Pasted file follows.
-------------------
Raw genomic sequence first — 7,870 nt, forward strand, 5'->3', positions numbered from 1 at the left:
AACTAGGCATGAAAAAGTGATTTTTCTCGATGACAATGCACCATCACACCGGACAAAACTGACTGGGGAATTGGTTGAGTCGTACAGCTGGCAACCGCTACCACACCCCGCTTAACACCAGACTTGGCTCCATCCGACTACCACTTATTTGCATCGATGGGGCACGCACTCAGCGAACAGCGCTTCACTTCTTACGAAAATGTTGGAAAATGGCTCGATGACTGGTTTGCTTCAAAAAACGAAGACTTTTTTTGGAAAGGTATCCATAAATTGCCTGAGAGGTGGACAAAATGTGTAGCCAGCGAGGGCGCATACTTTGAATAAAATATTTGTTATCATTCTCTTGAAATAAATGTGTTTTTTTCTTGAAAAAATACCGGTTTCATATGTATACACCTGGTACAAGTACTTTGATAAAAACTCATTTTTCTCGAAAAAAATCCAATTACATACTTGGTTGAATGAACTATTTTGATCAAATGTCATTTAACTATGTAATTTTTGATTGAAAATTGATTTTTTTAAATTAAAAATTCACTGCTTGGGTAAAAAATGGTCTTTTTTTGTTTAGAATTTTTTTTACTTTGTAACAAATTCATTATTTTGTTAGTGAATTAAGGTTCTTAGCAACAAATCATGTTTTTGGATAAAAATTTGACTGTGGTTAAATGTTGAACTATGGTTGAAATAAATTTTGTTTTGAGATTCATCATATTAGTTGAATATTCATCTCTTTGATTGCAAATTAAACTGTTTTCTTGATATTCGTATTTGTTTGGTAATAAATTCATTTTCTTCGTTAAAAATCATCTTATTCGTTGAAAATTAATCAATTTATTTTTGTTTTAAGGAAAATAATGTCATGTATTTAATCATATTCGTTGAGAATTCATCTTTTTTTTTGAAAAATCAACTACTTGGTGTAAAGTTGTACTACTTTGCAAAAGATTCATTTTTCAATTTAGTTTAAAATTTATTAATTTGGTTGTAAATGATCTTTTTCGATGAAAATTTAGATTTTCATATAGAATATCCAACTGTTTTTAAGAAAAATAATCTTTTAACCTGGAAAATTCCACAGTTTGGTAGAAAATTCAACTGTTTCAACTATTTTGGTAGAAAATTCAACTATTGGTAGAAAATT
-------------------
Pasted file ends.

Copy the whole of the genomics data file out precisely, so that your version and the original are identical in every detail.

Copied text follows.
Raw genomic sequence first — 7,870 nt, forward strand, 5'->3', positions numbered from 1 at the left:
AACTAGGCATGAAAAAGTGATTTTTCTCGATGACAATGCACCATCACACCGGACAAAACTGACTGGGGAATTGGTTGAGTCGTACAGCTGGCAACCGCTACCACACCCCGCTTAACACCAGACTTGGCTCCATCCGACTACCACTTATTTGCATCGATGGGGCACGCACTCAGCGAACAGCGCTTCACTTCTTACGAAAATGTTGGAAAATGGCTCGATGACTGGTTTGCTTCAAAAAACGAAGACTTTTTTTGGAAAGGTATCCATAAATTGCCTGAGAGGTGGACAAAATGTGTAGCCAGCGAGGGCGCATACTTTGAATAAAATATTTGTTATCATTCTCTTGAAATAAATGTGTTTTTTTCTTGAAAAAATACCGGTTTCATATGTATACACCTGGTACAAGTACTTTGATAAAAACTCATTTTTCTCGAAAAAAATCCAATTACATACTTGGTTGAATGAACTATTTTGATCAAATGTCATTTAACTATGTAATTTTTGATTGAAAATTGATTTTTTTAAATTAAAAATTCACTGCTTGGGTAAAAAATGGTCTTTTTTTGTTTAGAATTTTTTTTACTTTGTAACAAATTCATTATTTTGTTAGTGAATTAAGGTTCTTAGCAACAAATCATGTTTTTGGATAAAAATTTGACTGTGGTTAAATGTTGAACTATGGTTGAAATAAATTTTGTTTTGAGATTCATCATATTAGTTGAATATTCATCTCTTTGATTGCAAATTAAACTGTTTTCTTGATATTCGTATTTGTTTGGTAATAAATTCATTTTCTTCGTTAAAAATCATCTTATTCGTTGAAAATTAATCAATTTATTTTTGTTTTAAGGAAAATAATGTCATGTATTTAATCATATTCGTTGAGAATTCATCTTTTTTTTTGAAAAATCAACTACTTGGTGTAAAGTTGTACTACTTTGCAAAAGATTCATTTTTCAATTTAGTTTAAAATTTATTAATTTGGTTGTAAATGATCTTTTTCGATGAAAATTTAGATTTTCATATAGAATATCCAACTGTTTTTAAGAAAAATAATCTTTTAACCTGGAAAATTCCACAGTTTGGTAGAAAATTCAACTGTTTCAACTATTTTGGTAGAAAATTCAACTATTGGTAGAAAATT